*This post is the latest in a series looking at the Sabbath. Previous posts include: Sabbath Rest and Faith, Early Puritan Sabbatarians (Part 3), Early Puritan Sabbatarians (Part 2), Early Puritan Sabbatarians, Pre-Puritan Sabbatarians? Martin Bucer’s De Regno Christi, Pre-Puritan Sabbatarians (Part 3), Pre-Puritan Sabbatarians? (Part 2), Pre-Puritan Sabbatarians? Henry Bullinger on the Sabbath (Part 1), Where is the Sabbath in the Early Church (Part 3), Where is the Sabbath in the Early Church? (Part 2), Where is the Sabbath in the Early Church? (Part 1), Ecclesiological Implications of the Sabbath (Part 2), Ecclesiological Implications of the Sabbath (part 1), Sabbath Typology and Eschatological Rest, Paul and the Sabbath, Jesus and the Sabbath, The Sabbath and the Decalogue in the OT, a look at God’s Rest as Prescriptive, an examination of the Sabbath as a Creation Ordinance.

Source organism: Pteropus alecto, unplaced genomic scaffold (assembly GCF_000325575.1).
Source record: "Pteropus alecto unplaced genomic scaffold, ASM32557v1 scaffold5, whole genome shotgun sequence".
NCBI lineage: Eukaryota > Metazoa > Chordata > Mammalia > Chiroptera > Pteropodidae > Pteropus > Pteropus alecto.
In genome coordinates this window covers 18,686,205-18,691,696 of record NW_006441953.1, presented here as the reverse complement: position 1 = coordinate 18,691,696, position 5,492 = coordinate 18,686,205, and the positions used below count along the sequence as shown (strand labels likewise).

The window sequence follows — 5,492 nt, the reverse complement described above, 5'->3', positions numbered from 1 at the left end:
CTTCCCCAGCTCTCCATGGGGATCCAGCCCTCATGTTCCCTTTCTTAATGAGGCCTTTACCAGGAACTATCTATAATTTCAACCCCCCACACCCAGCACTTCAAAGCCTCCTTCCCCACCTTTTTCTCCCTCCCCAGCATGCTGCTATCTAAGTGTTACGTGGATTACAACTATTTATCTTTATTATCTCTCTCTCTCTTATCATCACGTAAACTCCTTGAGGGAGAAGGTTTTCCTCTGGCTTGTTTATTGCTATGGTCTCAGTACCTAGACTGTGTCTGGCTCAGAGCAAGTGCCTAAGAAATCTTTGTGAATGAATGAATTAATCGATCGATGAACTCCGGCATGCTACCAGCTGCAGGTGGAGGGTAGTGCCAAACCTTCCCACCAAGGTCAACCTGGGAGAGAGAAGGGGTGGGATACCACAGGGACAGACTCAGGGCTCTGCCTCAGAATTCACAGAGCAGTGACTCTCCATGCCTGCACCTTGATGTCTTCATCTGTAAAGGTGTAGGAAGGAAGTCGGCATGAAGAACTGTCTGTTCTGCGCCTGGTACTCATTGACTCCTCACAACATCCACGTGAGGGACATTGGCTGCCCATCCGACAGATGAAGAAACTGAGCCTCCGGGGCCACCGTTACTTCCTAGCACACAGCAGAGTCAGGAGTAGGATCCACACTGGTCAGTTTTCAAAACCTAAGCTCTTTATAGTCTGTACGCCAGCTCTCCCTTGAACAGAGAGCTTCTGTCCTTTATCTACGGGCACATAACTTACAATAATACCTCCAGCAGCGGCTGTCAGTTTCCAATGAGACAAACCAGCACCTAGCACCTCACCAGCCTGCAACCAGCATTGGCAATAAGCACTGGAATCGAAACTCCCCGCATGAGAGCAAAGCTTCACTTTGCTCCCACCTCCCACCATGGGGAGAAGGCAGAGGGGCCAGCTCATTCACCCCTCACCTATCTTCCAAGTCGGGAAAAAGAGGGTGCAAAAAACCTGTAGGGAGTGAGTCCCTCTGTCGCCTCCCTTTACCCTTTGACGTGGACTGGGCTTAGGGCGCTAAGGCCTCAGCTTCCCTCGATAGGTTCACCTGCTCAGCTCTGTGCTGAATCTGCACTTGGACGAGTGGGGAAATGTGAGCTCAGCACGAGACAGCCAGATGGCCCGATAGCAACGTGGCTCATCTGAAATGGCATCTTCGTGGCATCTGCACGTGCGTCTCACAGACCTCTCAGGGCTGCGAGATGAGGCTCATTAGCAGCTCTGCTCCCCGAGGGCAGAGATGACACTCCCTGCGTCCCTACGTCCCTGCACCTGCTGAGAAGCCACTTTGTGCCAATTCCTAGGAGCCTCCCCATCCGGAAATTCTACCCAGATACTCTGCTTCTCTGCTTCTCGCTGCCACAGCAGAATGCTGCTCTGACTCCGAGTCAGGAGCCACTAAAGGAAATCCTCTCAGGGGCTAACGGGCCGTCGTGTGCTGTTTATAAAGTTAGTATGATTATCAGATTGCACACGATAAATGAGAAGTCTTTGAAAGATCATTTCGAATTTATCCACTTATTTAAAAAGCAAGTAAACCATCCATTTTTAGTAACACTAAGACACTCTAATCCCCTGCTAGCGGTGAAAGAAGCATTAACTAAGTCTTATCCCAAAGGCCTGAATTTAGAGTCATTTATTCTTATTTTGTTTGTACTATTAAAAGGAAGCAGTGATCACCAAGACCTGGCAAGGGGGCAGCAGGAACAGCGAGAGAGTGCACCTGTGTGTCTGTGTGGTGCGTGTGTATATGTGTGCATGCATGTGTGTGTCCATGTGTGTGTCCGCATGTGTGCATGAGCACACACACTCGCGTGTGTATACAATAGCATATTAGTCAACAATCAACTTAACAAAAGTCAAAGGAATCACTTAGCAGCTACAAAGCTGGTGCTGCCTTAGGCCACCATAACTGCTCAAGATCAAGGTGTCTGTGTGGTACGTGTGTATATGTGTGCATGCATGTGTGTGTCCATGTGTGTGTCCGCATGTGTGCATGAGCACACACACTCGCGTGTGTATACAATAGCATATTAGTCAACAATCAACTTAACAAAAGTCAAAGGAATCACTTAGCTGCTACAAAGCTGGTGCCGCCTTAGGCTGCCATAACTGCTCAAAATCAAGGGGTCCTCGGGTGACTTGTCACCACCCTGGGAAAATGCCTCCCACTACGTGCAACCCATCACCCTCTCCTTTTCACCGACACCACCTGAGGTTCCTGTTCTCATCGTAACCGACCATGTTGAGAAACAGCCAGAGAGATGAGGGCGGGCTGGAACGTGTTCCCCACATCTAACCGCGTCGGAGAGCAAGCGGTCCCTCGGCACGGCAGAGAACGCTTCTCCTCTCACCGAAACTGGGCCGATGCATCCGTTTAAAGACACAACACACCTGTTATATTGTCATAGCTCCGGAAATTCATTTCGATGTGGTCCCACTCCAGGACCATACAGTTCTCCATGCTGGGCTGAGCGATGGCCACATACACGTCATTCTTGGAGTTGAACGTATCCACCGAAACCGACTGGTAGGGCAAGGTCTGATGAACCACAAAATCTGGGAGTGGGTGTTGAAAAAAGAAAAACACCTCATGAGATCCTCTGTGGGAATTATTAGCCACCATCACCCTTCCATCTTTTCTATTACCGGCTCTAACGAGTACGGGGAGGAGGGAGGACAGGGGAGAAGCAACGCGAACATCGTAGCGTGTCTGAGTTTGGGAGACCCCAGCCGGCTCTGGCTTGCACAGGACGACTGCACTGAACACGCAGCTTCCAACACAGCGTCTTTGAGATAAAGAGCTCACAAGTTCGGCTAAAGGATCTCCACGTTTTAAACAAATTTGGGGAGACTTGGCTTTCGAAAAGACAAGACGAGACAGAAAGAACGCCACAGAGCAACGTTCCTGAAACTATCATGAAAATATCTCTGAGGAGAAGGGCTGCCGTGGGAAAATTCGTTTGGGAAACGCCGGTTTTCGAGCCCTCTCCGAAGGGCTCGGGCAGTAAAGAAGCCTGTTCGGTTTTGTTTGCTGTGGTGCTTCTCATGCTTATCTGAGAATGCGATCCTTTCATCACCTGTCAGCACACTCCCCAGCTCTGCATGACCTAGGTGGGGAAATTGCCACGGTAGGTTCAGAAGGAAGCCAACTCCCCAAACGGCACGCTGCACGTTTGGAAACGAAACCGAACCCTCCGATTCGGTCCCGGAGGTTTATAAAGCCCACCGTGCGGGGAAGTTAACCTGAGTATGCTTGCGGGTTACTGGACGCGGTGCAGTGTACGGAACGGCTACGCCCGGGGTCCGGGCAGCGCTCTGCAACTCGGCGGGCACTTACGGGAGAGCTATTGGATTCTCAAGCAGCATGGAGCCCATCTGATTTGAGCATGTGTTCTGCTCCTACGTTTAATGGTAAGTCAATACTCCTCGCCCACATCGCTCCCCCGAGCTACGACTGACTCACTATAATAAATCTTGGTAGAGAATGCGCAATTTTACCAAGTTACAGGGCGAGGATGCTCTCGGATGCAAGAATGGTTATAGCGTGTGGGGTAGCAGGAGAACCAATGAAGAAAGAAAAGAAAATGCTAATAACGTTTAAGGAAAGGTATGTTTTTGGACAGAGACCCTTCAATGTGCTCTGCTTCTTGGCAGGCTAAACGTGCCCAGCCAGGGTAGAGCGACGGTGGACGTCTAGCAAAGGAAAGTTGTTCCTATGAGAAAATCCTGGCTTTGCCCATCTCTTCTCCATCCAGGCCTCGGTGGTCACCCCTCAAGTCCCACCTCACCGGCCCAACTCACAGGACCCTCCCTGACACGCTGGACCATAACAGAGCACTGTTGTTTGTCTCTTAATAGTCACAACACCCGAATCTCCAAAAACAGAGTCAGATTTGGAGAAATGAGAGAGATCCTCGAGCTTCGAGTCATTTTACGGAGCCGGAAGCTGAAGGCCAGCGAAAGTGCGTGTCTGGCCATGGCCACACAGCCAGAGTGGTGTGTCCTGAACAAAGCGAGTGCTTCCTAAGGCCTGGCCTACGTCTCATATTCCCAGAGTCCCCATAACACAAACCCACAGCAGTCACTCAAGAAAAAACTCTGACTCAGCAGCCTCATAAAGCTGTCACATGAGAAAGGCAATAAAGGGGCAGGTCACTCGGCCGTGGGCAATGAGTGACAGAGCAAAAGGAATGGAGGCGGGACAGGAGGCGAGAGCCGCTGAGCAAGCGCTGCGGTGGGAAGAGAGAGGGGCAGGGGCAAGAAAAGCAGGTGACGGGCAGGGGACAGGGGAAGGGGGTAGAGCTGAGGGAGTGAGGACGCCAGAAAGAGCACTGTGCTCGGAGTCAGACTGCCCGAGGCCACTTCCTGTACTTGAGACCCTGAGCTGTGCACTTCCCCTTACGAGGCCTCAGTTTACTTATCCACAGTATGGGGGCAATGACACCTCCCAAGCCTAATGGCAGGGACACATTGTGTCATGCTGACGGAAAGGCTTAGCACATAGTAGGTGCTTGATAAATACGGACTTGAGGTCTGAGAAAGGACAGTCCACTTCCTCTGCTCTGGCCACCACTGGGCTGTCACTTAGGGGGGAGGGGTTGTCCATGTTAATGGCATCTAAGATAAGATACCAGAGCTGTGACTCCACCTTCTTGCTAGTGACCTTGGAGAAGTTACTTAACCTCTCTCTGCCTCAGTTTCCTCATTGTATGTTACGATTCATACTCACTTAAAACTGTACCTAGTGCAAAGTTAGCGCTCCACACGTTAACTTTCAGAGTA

The previous post in this series on sabbath rest contained some of my thoughts regarding the necessity of faith and its relationship to rest. In this post I want to continue to think through some other personal implications of weekly sabbath rest being biblically prescribed. Specifically, I want to begin to answer the question “What does sabbath rest have to do with our human embodiment (or, theologically speaking, our anthropology)?” These are just the beginning ramblings of some ideas I am still working through, so I hope you will comment below with your thoughts.

Sabbath Rest and Physical Embodiment

The sabbath pattern also takes into account the embodied nature of our existence. By that I mean that physical rest is a human necessity because of the physical aspect of our being, and that weekly sabbath observance creates space for the regular and proper maintenance of human physical bodies.[1]

 

 

 

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The Scandal of Biblical Illiteracy: It’s Our Problem

By Aldert Mohler, Jr.